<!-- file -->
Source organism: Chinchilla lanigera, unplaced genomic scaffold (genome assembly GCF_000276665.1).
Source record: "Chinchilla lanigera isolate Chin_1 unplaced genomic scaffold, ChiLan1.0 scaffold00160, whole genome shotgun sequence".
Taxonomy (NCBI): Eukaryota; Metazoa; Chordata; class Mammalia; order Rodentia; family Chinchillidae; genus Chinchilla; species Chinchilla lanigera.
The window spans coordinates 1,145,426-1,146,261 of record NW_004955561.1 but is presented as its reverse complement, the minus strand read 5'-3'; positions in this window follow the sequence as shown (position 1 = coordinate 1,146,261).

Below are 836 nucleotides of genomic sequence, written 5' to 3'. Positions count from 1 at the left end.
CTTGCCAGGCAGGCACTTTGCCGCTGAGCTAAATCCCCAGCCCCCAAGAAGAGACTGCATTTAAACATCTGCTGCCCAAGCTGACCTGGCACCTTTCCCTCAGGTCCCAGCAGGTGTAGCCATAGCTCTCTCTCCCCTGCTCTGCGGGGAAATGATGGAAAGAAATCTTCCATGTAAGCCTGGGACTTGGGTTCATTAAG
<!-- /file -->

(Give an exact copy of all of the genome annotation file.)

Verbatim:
Source organism: Chinchilla lanigera, unplaced genomic scaffold (genome assembly GCF_000276665.1).
Source record: "Chinchilla lanigera isolate Chin_1 unplaced genomic scaffold, ChiLan1.0 scaffold00160, whole genome shotgun sequence".
Taxonomy (NCBI): Eukaryota; Metazoa; Chordata; class Mammalia; order Rodentia; family Chinchillidae; genus Chinchilla; species Chinchilla lanigera.
The window spans coordinates 1,145,426-1,146,261 of record NW_004955561.1 but is presented as its reverse complement, the minus strand read 5'-3'; positions in this window follow the sequence as shown (position 1 = coordinate 1,146,261).

Below are 836 nucleotides of genomic sequence, written 5' to 3'. Positions count from 1 at the left end.
CTTGCCAGGCAGGCACTTTGCCGCTGAGCTAAATCCCCAGCCCCCAAGAAGAGACTGCATTTAAACATCTGCTGCCCAAGCTGACCTGGCACCTTTCCCTCAGGTCCCAGCAGGTGTAGCCATAGCTCTCTCTCCCCTGCTCTGCGGGGAAATGATGGAAAGAAATCTTCCATGTAAGCCTGGGACTTGGGTTCATTAAG